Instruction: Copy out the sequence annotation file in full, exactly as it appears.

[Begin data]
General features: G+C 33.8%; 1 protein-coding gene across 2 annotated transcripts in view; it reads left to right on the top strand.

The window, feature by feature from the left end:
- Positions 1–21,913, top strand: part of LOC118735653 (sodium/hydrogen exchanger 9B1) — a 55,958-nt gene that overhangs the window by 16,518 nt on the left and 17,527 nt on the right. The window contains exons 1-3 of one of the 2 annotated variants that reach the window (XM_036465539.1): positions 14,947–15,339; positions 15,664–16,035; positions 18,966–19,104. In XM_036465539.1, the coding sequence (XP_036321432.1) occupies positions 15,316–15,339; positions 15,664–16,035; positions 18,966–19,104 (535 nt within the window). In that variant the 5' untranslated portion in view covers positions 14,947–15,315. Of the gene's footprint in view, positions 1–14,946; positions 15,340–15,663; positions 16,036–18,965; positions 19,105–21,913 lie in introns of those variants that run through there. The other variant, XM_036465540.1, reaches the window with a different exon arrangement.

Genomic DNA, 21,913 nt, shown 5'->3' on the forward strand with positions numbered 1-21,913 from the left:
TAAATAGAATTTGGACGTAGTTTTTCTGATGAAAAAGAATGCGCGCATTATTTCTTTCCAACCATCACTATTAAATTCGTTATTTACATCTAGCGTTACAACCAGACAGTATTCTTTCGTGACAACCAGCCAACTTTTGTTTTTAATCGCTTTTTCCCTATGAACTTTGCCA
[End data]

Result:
General features: G+C 33.8%; 1 protein-coding gene across 2 annotated transcripts in view; it reads left to right on the top strand.

The window, feature by feature from the left end:
- Positions 1–21,913, top strand: part of LOC118735653 (sodium/hydrogen exchanger 9B1) — a 55,958-nt gene that overhangs the window by 16,518 nt on the left and 17,527 nt on the right. The window contains exons 1-3 of one of the 2 annotated variants that reach the window (XM_036465539.1): positions 14,947–15,339; positions 15,664–16,035; positions 18,966–19,104. In XM_036465539.1, the coding sequence (XP_036321432.1) occupies positions 15,316–15,339; positions 15,664–16,035; positions 18,966–19,104 (535 nt within the window). In that variant the 5' untranslated portion in view covers positions 14,947–15,315. Of the gene's footprint in view, positions 1–14,946; positions 15,340–15,663; positions 16,036–18,965; positions 19,105–21,913 lie in introns of those variants that run through there. The other variant, XM_036465540.1, reaches the window with a different exon arrangement.

Genomic DNA, 21,913 nt, shown 5'->3' on the forward strand with positions numbered 1-21,913 from the left:
TAAATAGAATTTGGACGTAGTTTTTCTGATGAAAAAGAATGCGCGCATTATTTCTTTCCAACCATCACTATTAAATTCGTTATTTACATCTAGCGTTACAACCAGACAGTATTCTTTCGTGACAACCAGCCAACTTTTGTTTTTAATCGCTTTTTCCCTATGAACTTTGCCA